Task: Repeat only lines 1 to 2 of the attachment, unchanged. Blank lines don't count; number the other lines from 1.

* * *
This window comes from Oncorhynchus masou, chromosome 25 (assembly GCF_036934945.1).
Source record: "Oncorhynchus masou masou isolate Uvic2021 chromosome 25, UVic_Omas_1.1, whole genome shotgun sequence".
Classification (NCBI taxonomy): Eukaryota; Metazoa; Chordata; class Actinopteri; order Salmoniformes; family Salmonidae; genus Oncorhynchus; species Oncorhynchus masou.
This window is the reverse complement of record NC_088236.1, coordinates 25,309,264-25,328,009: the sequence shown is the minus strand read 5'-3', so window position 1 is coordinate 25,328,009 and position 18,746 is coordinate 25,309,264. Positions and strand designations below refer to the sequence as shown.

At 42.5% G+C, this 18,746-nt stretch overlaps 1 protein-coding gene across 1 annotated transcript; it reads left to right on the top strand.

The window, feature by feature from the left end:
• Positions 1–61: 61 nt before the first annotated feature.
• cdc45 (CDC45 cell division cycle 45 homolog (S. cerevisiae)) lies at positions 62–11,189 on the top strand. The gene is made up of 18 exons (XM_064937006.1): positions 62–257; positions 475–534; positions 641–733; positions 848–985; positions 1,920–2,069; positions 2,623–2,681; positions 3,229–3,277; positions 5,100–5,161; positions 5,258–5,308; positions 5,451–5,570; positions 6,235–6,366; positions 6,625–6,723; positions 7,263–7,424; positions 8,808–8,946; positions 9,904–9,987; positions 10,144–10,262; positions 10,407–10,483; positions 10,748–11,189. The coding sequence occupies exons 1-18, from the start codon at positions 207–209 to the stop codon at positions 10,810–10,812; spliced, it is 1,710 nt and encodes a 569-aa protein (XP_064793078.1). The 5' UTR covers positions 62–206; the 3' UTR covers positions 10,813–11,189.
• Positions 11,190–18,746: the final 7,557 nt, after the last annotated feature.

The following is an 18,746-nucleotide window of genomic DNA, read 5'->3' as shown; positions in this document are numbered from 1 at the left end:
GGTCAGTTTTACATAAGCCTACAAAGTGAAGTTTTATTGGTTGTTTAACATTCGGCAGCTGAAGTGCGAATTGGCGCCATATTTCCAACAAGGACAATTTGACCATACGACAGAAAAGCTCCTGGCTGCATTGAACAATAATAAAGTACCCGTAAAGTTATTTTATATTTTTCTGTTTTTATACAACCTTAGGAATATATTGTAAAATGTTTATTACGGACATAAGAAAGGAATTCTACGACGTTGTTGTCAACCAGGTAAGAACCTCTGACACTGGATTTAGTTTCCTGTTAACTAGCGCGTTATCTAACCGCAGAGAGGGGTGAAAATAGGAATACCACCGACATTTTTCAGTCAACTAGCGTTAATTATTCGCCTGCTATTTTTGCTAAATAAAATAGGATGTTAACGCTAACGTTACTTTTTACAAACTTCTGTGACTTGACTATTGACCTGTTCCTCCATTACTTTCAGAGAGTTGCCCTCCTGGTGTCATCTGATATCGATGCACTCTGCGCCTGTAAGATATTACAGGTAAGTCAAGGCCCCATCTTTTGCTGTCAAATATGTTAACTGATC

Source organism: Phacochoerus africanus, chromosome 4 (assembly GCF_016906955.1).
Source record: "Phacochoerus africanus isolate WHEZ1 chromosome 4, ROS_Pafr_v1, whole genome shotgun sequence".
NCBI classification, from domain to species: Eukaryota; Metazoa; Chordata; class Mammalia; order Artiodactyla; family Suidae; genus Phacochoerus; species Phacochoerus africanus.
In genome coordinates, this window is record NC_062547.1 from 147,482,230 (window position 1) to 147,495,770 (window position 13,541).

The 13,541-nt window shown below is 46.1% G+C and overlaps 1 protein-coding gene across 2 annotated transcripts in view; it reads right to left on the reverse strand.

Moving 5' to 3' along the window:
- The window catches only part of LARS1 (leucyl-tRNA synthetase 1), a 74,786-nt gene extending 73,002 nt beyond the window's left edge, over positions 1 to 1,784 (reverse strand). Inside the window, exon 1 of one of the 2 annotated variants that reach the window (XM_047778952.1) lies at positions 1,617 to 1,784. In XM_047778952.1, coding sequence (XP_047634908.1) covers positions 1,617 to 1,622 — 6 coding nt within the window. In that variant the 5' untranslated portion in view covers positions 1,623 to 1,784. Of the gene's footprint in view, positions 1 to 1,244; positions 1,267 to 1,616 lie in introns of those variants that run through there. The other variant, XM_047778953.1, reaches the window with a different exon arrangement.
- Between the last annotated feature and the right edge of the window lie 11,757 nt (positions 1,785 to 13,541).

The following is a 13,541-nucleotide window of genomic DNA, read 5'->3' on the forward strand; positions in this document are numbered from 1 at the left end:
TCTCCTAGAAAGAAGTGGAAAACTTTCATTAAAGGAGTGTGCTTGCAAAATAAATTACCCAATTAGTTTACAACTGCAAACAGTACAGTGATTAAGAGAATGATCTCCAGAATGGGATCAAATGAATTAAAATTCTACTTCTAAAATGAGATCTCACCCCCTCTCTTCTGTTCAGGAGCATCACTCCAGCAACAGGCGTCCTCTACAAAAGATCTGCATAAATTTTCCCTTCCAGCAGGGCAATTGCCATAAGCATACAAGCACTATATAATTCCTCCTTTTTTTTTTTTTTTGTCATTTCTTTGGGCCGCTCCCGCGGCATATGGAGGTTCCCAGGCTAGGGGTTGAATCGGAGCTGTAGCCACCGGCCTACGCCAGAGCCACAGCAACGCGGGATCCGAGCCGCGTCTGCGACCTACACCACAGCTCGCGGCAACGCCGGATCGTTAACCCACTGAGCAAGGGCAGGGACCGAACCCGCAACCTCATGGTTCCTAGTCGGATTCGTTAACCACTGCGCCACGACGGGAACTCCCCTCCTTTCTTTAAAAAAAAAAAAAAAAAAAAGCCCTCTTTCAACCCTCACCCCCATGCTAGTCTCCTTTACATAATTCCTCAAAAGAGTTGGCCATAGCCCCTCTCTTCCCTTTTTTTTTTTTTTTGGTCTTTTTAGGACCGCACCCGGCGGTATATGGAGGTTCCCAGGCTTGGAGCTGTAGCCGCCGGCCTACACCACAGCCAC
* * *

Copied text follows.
This window comes from Oncorhynchus masou, chromosome 25 (assembly GCF_036934945.1).
Source record: "Oncorhynchus masou masou isolate Uvic2021 chromosome 25, UVic_Omas_1.1, whole genome shotgun sequence".